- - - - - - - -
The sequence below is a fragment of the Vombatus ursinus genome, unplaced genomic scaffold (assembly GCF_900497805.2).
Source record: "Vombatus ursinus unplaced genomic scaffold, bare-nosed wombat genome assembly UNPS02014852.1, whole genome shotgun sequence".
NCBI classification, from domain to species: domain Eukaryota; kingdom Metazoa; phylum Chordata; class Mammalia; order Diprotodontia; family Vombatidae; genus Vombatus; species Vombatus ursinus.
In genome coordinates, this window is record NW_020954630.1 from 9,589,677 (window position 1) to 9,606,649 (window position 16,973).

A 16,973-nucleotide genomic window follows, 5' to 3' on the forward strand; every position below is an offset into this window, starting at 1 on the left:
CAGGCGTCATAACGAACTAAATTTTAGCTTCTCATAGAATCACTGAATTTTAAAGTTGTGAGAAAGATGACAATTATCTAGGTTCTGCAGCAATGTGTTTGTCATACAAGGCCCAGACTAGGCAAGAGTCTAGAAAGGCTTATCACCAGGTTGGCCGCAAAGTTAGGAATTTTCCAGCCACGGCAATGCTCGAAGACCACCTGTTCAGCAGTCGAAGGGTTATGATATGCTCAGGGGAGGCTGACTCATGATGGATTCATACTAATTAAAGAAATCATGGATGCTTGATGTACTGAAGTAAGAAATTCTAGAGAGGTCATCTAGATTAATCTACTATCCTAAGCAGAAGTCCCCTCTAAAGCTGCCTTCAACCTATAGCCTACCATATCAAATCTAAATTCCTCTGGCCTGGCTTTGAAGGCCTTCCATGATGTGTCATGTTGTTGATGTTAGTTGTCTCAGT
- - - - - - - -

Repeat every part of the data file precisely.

The sequence below is a fragment of the Vombatus ursinus genome, unplaced genomic scaffold (assembly GCF_900497805.2).
Source record: "Vombatus ursinus unplaced genomic scaffold, bare-nosed wombat genome assembly UNPS02014852.1, whole genome shotgun sequence".
NCBI classification, from domain to species: domain Eukaryota; kingdom Metazoa; phylum Chordata; class Mammalia; order Diprotodontia; family Vombatidae; genus Vombatus; species Vombatus ursinus.
In genome coordinates, this window is record NW_020954630.1 from 9,589,677 (window position 1) to 9,606,649 (window position 16,973).

A 16,973-nucleotide genomic window follows, 5' to 3' on the forward strand; every position below is an offset into this window, starting at 1 on the left:
CAGGCGTCATAACGAACTAAATTTTAGCTTCTCATAGAATCACTGAATTTTAAAGTTGTGAGAAAGATGACAATTATCTAGGTTCTGCAGCAATGTGTTTGTCATACAAGGCCCAGACTAGGCAAGAGTCTAGAAAGGCTTATCACCAGGTTGGCCGCAAAGTTAGGAATTTTCCAGCCACGGCAATGCTCGAAGACCACCTGTTCAGCAGTCGAAGGGTTATGATATGCTCAGGGGAGGCTGACTCATGATGGATTCATACTAATTAAAGAAATCATGGATGCTTGATGTACTGAAGTAAGAAATTCTAGAGAGGTCATCTAGATTAATCTACTATCCTAAGCAGAAGTCCCCTCTAAAGCTGCCTTCAACCTATAGCCTACCATATCAAATCTAAATTCCTCTGGCCTGGCTTTGAAGGCCTTCCATGATGTGTCATGTTGTTGATGTTAGTTGTCTCAGT